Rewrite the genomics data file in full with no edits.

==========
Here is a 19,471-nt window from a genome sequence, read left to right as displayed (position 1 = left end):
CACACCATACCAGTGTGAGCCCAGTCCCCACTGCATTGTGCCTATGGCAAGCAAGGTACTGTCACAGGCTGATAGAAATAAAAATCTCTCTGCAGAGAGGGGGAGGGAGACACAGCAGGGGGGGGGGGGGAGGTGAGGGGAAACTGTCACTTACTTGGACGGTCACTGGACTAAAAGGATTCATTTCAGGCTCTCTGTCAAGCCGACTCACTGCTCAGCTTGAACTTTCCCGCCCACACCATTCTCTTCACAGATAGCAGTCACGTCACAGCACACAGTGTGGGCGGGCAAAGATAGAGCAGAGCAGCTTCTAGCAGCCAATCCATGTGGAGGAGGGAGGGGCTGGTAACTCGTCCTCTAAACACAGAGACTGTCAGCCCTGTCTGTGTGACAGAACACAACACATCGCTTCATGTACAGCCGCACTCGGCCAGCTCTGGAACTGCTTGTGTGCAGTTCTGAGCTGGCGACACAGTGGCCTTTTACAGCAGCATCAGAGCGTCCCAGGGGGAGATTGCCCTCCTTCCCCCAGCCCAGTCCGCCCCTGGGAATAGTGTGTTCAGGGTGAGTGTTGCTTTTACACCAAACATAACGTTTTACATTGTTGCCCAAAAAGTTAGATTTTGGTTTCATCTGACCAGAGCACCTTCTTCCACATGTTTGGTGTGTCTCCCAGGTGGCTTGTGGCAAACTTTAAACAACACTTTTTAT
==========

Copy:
Here is a 19,471-nt window from a genome sequence, read left to right as displayed (position 1 = left end):
CACACCATACCAGTGTGAGCCCAGTCCCCACTGCATTGTGCCTATGGCAAGCAAGGTACTGTCACAGGCTGATAGAAATAAAAATCTCTCTGCAGAGAGGGGGAGGGAGACACAGCAGGGGGGGGGGGGGAGGTGAGGGGAAACTGTCACTTACTTGGACGGTCACTGGACTAAAAGGATTCATTTCAGGCTCTCTGTCAAGCCGACTCACTGCTCAGCTTGAACTTTCCCGCCCACACCATTCTCTTCACAGATAGCAGTCACGTCACAGCACACAGTGTGGGCGGGCAAAGATAGAGCAGAGCAGCTTCTAGCAGCCAATCCATGTGGAGGAGGGAGGGGCTGGTAACTCGTCCTCTAAACACAGAGACTGTCAGCCCTGTCTGTGTGACAGAACACAACACATCGCTTCATGTACAGCCGCACTCGGCCAGCTCTGGAACTGCTTGTGTGCAGTTCTGAGCTGGCGACACAGTGGCCTTTTACAGCAGCATCAGAGCGTCCCAGGGGGAGATTGCCCTCCTTCCCCCAGCCCAGTCCGCCCCTGGGAATAGTGTGTTCAGGGTGAGTGTTGCTTTTACACCAAACATAACGTTTTACATTGTTGCCCAAAAAGTTAGATTTTGGTTTCATCTGACCAGAGCACCTTCTTCCACATGTTTGGTGTGTCTCCCAGGTGGCTTGTGGCAAACTTTAAACAACACTTTTTAT